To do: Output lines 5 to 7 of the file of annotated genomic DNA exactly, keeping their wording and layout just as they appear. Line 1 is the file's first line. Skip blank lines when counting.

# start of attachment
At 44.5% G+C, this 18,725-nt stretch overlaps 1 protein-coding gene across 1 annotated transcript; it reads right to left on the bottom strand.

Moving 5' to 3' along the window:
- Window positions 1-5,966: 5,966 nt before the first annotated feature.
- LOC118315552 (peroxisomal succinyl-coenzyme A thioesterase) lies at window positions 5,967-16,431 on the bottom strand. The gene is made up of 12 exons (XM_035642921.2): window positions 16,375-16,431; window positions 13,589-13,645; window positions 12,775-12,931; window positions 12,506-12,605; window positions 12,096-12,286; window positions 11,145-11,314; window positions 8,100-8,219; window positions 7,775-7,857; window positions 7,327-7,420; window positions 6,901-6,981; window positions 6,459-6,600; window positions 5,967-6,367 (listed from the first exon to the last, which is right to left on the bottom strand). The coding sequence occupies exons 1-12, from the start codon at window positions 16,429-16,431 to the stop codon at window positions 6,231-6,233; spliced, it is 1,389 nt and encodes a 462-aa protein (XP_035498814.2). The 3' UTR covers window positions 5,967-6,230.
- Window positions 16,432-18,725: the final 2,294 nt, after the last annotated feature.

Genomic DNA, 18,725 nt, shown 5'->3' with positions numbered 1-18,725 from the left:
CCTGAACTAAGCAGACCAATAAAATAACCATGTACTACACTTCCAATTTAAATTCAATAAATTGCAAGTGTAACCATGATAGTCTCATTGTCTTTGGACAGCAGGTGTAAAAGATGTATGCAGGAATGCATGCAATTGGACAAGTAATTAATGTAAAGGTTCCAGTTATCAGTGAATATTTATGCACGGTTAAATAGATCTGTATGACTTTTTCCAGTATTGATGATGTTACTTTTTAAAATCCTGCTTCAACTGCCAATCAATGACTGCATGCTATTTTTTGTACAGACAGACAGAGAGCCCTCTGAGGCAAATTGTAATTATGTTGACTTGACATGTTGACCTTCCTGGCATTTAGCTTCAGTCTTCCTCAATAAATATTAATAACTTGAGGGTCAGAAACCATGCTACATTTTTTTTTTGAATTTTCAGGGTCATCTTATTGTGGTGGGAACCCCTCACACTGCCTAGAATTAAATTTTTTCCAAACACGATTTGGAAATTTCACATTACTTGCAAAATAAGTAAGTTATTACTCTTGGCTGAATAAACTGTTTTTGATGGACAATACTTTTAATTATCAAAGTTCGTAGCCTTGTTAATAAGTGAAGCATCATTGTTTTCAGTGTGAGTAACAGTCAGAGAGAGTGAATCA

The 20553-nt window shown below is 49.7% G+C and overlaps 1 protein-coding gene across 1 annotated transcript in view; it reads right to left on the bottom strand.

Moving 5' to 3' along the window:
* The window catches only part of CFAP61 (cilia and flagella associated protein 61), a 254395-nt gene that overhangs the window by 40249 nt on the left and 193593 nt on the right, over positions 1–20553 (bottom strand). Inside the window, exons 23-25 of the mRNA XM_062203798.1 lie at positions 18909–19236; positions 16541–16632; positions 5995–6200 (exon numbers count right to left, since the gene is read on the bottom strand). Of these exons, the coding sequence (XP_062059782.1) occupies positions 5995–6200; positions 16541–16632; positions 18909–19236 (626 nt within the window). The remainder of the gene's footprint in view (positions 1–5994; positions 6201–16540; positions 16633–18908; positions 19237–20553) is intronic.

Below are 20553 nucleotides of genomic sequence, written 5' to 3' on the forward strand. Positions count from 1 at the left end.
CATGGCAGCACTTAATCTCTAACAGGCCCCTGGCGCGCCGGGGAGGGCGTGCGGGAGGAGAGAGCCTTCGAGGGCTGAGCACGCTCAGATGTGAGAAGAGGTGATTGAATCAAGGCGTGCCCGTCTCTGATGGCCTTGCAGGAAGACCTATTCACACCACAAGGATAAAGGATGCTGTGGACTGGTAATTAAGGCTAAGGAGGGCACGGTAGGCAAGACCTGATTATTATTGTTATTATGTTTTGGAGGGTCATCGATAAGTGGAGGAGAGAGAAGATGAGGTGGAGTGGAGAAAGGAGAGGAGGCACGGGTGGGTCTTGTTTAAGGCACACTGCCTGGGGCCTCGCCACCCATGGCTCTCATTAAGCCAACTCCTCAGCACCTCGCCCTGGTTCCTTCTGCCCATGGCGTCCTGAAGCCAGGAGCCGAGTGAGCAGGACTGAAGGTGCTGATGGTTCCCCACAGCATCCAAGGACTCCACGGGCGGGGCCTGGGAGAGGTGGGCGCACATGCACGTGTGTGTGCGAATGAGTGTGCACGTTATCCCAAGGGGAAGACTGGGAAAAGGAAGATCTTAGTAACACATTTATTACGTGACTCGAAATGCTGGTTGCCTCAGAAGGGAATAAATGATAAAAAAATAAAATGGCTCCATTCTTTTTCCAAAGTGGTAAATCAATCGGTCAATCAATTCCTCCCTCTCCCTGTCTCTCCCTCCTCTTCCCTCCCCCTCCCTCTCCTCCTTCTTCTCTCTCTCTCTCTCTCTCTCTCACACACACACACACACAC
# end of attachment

- Window positions 16,432-18,725: the final 2,294 nt, after the last annotated feature.

Genomic DNA, 18,725 nt, shown 5'->3' with positions numbered 1-18,725 from the left:
CCTGAACTAAGCAGACCAATAAAATAACCATGTACTACACTTCCAATTTAAATTCAATAAATTGCAAGTGTAACCATGATAGTCTCATTGTCTTTGGACAGCAGGTGTAAAAGATGTATGCAGGAATGCATGCAATTGGACAAGTAATTAATGTAAAGGTTCCAGTTATCAGTGAATATTTATGCACGGTTAAATAGATCTGTATGACTTTTTCCAGTATTGATGATGTTACTTTTTAAAATCCTGCTTCAACTGCCAATCAATGACTGCATGCTATTTTTTGTACAGACAGACAGAGAGCCCTCTGAGGCAAATTGTAATTATGTTGACTTGACATGTTGACCTTCCTGGCATTTAGCTTCAGTCTTCCTCAATAAATATTAATAACTTGAGGGTCAGAAACCATGCTACATTTTTTTTTTGAATTTTCAGGGTCATCTTATTGTGGTGGGAACCCCTCACACTGCCTAGAATTAAATTTTTTCCAAACACGATTTGGAAATTTCACATTACTTGCAAAATAAGTAAGTTATTACTCTTGGCTGAATAAACTGTTTTTGATGGACAATACTTTTAATTATCAAAGTTCGTAGCCTTGTTAATAAGTGAAGCATCATTGTTTTCAGTGTGAGTAACAGTCAGAGAGAGTGAATCA